Legislators who openly disagree with the church’s beliefs on same-sex marriage report that they have “never seen the church push so fiercely or so thoroughly on any previous public-policy.” This notion is amazing considering the other topics on which the church has been noted for taking a strong stance, including: service to the poor, opposing the death penalty, and condemning abortions. One state senator even told the Boston Phoenix that he had “never been so pressured by the Church before,” and that, “It has leaned on [him] with an intensity and a consistency” that he had never seen “in any special-interest group.”
From all of this we see that the Catholic Church in Massachusetts, and across the nation, has not only gone to battle against homosexuals, but has also gone so far as to discriminate against non-homosexuals who have viewpoints contrary to their own. Thus, the next part of this report will delve into the connection between the church and the state. Although the church may have good intentions, they are only working, as legislators have pointed out, to add discriminatory language to the constitution for the first time in history. Indeed, we find that a same-sex marriage ban created for religiously grounded reasons is in fact unconstitutional.
In turning to the First Amendment one finds the strongest constitutional argument for debunking the false legitimacy of religious reasoning in regard to same-sex marriage. In whole, the first amendment reads:
 "Congress shall make no law respecting an establishment of religion, or prohibiting the free exercise thereof; or abridging the freedom of speech, or of the press; or the right of the people peaceably to assemble, and to petition the Government for a redress of grievances.”
 The main rhetoric of the first amendment concerning this issue is found in the first half of the amendment. The establishment and free exercise clause, which reads, "Congress shall make no law respecting an establishment of religion, or prohibiting the free exercise thereof" signifies many different and consequential things.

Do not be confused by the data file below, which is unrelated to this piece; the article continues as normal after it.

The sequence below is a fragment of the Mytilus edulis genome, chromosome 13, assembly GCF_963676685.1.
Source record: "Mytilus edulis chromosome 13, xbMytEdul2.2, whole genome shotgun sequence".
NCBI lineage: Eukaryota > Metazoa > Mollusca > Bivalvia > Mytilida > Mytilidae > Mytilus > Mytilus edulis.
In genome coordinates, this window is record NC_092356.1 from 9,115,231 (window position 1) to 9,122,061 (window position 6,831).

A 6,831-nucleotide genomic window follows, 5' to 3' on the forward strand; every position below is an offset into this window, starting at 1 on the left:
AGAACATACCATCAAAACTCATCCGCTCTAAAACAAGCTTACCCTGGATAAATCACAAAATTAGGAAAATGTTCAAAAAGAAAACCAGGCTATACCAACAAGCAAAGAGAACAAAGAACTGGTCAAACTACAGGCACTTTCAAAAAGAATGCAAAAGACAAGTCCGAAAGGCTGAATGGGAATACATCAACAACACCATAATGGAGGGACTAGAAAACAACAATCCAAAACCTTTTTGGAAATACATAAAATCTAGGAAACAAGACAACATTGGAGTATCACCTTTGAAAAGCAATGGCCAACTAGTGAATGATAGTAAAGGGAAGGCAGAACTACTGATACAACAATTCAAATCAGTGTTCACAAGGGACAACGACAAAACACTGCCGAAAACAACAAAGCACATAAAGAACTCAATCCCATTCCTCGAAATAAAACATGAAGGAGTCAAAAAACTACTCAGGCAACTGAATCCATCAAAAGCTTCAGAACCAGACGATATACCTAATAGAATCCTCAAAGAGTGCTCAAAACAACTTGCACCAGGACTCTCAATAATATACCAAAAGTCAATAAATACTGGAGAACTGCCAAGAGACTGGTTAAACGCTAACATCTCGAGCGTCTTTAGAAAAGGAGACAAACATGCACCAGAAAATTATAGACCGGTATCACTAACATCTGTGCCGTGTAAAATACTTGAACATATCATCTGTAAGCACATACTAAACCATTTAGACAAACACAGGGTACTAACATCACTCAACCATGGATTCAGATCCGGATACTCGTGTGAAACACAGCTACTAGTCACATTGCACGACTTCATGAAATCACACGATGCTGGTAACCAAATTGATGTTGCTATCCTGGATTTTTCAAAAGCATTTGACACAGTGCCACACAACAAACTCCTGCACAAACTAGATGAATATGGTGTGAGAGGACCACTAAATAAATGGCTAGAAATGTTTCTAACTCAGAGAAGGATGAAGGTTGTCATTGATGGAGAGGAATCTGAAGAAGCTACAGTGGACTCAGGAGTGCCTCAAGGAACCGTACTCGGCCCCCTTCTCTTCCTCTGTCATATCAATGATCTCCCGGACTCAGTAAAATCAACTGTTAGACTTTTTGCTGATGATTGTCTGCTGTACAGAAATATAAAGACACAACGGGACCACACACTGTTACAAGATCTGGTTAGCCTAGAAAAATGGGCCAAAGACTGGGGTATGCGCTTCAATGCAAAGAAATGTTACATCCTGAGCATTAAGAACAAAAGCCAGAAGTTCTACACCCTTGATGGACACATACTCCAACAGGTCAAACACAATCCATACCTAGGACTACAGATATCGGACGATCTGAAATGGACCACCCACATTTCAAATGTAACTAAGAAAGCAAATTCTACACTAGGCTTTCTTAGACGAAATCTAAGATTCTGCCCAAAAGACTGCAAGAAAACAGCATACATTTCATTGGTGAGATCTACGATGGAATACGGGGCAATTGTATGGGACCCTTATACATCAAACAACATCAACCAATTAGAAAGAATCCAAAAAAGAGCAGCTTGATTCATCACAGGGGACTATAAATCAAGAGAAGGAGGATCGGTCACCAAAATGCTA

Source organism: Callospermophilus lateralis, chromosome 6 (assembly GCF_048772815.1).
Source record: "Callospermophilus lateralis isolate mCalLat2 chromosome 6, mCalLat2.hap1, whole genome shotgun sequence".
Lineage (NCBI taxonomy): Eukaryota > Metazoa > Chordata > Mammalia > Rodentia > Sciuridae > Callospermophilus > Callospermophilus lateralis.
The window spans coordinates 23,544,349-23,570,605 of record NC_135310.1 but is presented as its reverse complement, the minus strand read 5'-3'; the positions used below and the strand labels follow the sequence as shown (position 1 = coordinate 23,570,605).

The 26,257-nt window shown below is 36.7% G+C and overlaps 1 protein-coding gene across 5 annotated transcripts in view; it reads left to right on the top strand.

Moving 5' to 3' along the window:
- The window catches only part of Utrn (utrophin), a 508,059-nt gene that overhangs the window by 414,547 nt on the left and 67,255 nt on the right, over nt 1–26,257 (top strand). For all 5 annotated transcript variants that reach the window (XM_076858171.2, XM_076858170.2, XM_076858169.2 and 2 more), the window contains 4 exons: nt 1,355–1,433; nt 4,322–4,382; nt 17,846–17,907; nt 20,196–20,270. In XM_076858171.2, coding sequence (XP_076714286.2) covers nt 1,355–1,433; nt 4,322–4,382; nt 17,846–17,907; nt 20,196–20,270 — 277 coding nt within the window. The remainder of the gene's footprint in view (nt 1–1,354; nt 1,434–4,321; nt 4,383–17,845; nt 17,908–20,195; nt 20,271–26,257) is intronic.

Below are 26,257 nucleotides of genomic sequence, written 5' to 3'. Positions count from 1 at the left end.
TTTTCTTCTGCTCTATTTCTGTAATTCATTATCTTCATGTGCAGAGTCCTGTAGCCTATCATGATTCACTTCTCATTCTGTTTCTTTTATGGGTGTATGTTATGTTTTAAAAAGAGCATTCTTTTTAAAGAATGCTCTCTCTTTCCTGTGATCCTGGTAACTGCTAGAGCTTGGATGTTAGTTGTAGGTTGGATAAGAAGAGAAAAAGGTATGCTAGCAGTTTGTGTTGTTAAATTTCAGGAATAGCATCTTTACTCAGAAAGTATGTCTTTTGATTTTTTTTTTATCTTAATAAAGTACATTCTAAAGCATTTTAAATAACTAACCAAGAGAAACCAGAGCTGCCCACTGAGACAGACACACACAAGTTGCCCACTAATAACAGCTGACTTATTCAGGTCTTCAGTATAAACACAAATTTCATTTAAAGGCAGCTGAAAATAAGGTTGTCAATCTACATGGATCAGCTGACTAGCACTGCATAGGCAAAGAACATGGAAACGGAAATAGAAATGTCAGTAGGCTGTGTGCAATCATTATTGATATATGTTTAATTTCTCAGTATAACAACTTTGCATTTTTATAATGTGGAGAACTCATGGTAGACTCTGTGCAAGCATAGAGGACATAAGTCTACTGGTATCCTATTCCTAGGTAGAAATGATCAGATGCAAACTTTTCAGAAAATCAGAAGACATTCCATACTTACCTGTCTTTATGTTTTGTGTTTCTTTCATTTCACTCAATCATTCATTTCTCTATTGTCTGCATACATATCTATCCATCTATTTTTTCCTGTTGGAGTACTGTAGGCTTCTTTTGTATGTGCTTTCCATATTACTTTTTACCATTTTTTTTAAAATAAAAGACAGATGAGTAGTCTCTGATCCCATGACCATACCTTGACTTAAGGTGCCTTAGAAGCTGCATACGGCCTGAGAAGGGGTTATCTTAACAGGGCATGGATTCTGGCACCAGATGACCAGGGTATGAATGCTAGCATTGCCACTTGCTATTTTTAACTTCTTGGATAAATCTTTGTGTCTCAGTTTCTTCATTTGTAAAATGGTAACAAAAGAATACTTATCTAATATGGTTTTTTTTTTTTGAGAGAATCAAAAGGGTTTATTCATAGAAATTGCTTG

First and foremost, this creates what many refer to as the "separation of church and state," which is a reality that has been solidified by numerous Supreme Court rulings. One of the more elucidating written opinions by the Court on this topic was penned by Justice Black in 1947 in the case of Arch R. Everson v. Board of Education of the Township of Ewing, et al (cite source). In the opinion, Justice Black wrote that the establishment of religion clause of the First Amendment means "at least" this:
"Neither a state nor the Federal Government can set up a church. Neither can pass laws which aid one religion, aid all religions, or prefer one religion over another. Neither can force nor influence a person to go to or to remain away from church against his will or force him to profess a belief or disbelief in any religion. No person can be punished for entertaining or professing religious beliefs or disbeliefs, for church attendance or non-attendance. No tax in any amount, large or small, can be levied to support any religious activities or institutions, whatever they may be called, or whatever from they may adopt to teach or practice religion. Neither a state nor the Federal Government can, openly or secretly, participate in the affairs of any religious organizations or groups and vice versa. In the words of Jefferson, the clause against establishment of religion by law was intended to erect 'a wall of separation between Church and State'” (Findlaw.com).